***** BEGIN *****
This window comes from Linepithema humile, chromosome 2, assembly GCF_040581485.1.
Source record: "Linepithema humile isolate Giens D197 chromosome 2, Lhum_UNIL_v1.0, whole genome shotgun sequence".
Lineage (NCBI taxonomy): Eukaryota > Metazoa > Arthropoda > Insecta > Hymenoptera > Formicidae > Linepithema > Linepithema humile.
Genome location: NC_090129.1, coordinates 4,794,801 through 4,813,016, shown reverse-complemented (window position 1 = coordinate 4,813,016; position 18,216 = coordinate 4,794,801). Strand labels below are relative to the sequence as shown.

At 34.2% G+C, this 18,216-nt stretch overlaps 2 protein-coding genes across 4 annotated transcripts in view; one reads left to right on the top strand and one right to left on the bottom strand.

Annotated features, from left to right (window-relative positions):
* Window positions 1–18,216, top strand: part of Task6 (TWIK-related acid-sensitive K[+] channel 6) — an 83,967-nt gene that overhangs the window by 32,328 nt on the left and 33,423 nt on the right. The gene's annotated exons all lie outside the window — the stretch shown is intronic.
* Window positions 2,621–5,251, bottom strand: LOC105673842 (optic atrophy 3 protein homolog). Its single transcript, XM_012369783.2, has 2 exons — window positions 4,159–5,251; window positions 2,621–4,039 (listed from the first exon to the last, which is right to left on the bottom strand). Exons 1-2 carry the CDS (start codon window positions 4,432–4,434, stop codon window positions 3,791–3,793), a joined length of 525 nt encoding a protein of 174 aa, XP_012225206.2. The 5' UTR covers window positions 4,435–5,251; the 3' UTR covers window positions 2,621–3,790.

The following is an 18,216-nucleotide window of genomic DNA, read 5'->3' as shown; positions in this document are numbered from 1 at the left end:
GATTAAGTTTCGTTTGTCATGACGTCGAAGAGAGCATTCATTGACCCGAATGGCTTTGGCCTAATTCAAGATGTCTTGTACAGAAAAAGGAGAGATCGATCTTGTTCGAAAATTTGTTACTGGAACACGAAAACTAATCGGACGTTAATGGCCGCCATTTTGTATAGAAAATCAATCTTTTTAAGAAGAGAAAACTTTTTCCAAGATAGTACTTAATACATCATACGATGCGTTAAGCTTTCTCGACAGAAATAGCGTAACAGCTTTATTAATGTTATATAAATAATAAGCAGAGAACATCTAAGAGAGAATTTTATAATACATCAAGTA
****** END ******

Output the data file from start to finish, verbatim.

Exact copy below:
This window comes from Linepithema humile, chromosome 2, assembly GCF_040581485.1.
Source record: "Linepithema humile isolate Giens D197 chromosome 2, Lhum_UNIL_v1.0, whole genome shotgun sequence".
Lineage (NCBI taxonomy): Eukaryota > Metazoa > Arthropoda > Insecta > Hymenoptera > Formicidae > Linepithema > Linepithema humile.
Genome location: NC_090129.1, coordinates 4,794,801 through 4,813,016, shown reverse-complemented (window position 1 = coordinate 4,813,016; position 18,216 = coordinate 4,794,801). Strand labels below are relative to the sequence as shown.

At 34.2% G+C, this 18,216-nt stretch overlaps 2 protein-coding genes across 4 annotated transcripts in view; one reads left to right on the top strand and one right to left on the bottom strand.

Annotated features, from left to right (window-relative positions):
* Window positions 1–18,216, top strand: part of Task6 (TWIK-related acid-sensitive K[+] channel 6) — an 83,967-nt gene that overhangs the window by 32,328 nt on the left and 33,423 nt on the right. The gene's annotated exons all lie outside the window — the stretch shown is intronic.
* Window positions 2,621–5,251, bottom strand: LOC105673842 (optic atrophy 3 protein homolog). Its single transcript, XM_012369783.2, has 2 exons — window positions 4,159–5,251; window positions 2,621–4,039 (listed from the first exon to the last, which is right to left on the bottom strand). Exons 1-2 carry the CDS (start codon window positions 4,432–4,434, stop codon window positions 3,791–3,793), a joined length of 525 nt encoding a protein of 174 aa, XP_012225206.2. The 5' UTR covers window positions 4,435–5,251; the 3' UTR covers window positions 2,621–3,790.

The following is an 18,216-nucleotide window of genomic DNA, read 5'->3' as shown; positions in this document are numbered from 1 at the left end:
GATTAAGTTTCGTTTGTCATGACGTCGAAGAGAGCATTCATTGACCCGAATGGCTTTGGCCTAATTCAAGATGTCTTGTACAGAAAAAGGAGAGATCGATCTTGTTCGAAAATTTGTTACTGGAACACGAAAACTAATCGGACGTTAATGGCCGCCATTTTGTATAGAAAATCAATCTTTTTAAGAAGAGAAAACTTTTTCCAAGATAGTACTTAATACATCATACGATGCGTTAAGCTTTCTCGACAGAAATAGCGTAACAGCTTTATTAATGTTATATAAATAATAAGCAGAGAACATCTAAGAGAGAATTTTATAATACATCAAGTA